There is no need to go into the building if you don’t want to. However, fif you visit the cafe, use the door.In 2011 a young deer made his way from Point Pleasant Park through the South End of the city and crashed through a window into this cafe.
carrying carrion is a short film focusing on the labour required to work a deer hide from skin to leather. This doe was killed by a vehicle near Hammonds Plains, and the artist is learning how to care for it in an ongoing process of Indigenous knowledge reclamation. The deer skin is manually worked through its raw state into braintanned and smoked leather. For the artist, this project exists within a continued practice of understanding her Métis blood memory, building relationships with the Mi’kmaq people whose territory she lives on, and contributing accessible skill sharing resources to the reclamation of a once-ubiquitous practice.
Among countless other skills and practices, traditional tanning processess have largely been lost to cultural genocide and the brutality of capitalist economics prioritizing speed and profit. Through her learning and research, Undine has found community and kinship in a variety of online platforms, such as Instagram, Facebook, and blogs, and recognizes online sources and groups as indispensable tools for cultural reclamation. This project relies on and will contribute to DIY online resources.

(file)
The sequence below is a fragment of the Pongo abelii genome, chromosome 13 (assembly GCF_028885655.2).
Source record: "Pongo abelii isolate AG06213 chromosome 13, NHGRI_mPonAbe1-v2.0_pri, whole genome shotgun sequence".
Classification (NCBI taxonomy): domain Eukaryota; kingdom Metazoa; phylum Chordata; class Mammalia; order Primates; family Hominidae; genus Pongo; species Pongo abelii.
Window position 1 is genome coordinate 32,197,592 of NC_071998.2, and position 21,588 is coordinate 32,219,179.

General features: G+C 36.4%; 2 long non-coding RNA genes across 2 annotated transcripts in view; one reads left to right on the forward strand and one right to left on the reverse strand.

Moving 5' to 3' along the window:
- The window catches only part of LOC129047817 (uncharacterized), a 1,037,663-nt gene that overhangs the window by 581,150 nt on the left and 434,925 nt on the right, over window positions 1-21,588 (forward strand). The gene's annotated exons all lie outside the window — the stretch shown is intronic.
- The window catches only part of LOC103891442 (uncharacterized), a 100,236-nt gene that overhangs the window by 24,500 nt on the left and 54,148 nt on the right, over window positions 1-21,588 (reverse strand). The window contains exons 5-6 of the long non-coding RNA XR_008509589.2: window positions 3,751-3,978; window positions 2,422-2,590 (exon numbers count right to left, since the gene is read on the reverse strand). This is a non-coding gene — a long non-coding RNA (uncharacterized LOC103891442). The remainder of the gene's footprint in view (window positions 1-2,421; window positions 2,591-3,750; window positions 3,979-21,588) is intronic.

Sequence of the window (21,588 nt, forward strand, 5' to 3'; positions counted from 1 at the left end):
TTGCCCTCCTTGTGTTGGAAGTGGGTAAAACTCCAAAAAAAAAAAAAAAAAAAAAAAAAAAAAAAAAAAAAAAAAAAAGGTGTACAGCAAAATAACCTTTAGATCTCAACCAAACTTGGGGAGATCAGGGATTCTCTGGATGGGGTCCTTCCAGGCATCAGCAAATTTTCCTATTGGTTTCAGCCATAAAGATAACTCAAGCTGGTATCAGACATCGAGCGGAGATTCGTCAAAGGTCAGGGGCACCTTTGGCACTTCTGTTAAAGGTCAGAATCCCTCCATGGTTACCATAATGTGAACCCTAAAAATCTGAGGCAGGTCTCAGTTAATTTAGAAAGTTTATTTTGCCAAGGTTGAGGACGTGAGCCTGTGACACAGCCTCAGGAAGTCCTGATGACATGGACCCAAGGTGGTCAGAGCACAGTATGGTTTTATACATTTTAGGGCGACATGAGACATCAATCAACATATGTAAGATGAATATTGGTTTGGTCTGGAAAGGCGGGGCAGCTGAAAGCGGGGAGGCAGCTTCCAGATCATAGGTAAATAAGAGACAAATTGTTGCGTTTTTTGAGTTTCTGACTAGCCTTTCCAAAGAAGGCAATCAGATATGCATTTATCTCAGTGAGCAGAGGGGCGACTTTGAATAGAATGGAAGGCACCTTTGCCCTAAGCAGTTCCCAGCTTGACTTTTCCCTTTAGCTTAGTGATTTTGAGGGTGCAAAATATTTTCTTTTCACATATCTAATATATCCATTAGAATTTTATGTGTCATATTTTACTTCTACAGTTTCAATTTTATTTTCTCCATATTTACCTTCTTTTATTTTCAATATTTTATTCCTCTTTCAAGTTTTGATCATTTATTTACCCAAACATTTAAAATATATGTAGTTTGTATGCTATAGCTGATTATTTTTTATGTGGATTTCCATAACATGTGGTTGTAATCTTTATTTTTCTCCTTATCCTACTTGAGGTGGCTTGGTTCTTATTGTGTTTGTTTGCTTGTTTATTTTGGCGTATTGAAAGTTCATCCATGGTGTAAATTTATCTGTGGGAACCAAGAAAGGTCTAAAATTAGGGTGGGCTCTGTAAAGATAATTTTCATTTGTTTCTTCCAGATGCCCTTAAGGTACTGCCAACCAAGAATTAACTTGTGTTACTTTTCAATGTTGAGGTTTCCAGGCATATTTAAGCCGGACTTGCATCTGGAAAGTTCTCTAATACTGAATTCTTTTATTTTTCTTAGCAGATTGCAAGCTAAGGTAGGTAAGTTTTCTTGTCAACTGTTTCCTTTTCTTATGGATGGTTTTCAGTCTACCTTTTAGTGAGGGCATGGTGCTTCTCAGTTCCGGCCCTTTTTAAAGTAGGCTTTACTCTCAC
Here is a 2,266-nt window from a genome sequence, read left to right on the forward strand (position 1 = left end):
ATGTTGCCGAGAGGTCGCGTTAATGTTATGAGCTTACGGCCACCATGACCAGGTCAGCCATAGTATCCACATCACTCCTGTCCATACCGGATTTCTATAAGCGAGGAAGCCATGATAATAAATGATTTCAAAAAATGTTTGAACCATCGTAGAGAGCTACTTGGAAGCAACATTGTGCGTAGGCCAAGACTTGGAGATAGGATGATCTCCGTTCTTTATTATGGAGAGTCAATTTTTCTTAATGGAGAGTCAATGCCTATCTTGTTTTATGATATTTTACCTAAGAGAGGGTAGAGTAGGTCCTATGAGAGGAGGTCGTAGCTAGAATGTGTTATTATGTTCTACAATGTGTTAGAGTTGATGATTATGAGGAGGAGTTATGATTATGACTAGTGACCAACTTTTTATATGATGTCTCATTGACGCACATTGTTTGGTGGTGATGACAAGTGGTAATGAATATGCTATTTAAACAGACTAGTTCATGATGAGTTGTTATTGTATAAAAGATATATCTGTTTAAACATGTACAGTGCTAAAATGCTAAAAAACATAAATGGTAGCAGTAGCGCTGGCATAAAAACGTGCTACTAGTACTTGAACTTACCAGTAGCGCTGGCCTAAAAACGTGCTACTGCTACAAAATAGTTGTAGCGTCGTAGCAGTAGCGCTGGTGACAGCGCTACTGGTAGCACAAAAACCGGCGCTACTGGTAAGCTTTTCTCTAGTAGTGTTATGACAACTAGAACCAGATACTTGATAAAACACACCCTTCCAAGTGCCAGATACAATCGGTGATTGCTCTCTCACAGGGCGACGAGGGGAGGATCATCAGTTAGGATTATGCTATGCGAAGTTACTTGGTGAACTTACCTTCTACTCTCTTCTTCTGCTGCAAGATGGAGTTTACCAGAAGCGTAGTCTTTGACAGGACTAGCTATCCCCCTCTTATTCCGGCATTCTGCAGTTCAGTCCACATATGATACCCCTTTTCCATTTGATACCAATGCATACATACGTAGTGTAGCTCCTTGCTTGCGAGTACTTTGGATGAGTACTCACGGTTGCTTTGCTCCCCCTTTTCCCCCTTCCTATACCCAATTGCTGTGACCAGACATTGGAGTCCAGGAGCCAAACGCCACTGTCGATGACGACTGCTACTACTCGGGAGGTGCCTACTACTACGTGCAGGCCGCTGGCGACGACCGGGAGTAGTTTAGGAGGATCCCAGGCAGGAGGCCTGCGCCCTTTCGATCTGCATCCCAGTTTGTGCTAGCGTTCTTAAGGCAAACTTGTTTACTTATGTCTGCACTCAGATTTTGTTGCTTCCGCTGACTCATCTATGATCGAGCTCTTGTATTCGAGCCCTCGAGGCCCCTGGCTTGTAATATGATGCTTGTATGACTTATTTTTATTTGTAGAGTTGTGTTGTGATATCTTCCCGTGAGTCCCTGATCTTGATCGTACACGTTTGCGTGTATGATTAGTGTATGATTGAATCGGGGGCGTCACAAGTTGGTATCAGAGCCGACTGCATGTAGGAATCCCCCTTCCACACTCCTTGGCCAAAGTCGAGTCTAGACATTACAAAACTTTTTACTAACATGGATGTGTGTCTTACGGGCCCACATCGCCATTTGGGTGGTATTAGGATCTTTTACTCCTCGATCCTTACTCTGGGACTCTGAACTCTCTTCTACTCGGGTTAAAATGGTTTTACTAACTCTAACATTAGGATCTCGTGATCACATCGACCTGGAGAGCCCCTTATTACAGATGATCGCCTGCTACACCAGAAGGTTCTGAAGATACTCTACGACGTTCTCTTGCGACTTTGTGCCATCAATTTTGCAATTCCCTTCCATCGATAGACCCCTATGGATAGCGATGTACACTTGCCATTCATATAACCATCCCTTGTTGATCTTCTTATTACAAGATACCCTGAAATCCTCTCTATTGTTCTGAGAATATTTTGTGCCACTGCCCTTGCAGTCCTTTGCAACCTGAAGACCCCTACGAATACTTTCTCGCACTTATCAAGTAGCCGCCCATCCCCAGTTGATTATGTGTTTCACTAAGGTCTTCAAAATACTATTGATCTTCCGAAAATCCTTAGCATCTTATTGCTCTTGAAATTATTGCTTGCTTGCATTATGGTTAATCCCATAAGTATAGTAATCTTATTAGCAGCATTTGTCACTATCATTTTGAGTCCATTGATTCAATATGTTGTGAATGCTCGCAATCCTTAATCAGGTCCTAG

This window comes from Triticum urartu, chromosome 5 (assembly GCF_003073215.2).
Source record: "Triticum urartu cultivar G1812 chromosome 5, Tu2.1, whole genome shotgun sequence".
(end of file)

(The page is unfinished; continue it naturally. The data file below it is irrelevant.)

Undine Foulds is an Indigenous interdisciplinary artist of Métis and Irish descent, raised in British Columbia. She approaches her world like a puzzle, and uses clay, sound, and video to talk about it. This practice responds to Undine's paternal roots among the Red River Métis and their cultural understanding that art is not separate from everyday life. In an effort to decolonize art spaces and her own thoughts, she is developing an art practice that acknowledges and cares for the relationships from which she becomes real.
Traditionally the Mi’kmaq would have worked with Caribou or Moose hides. Settlers over-hunted the Eastern Moose and Woodland Caribou and then introduced the white tailed deer to Nova Scotia in the late 1800s and early 1900s. The white tailed deer carried with them a brain worm parasite which is fatal to the Caribou and Moose. The EAC is actively working towards the recovery of the endangered mainland moose by working to protect forest habitat and ecosystem connectivity, and championing good policies on biodiversity protection.
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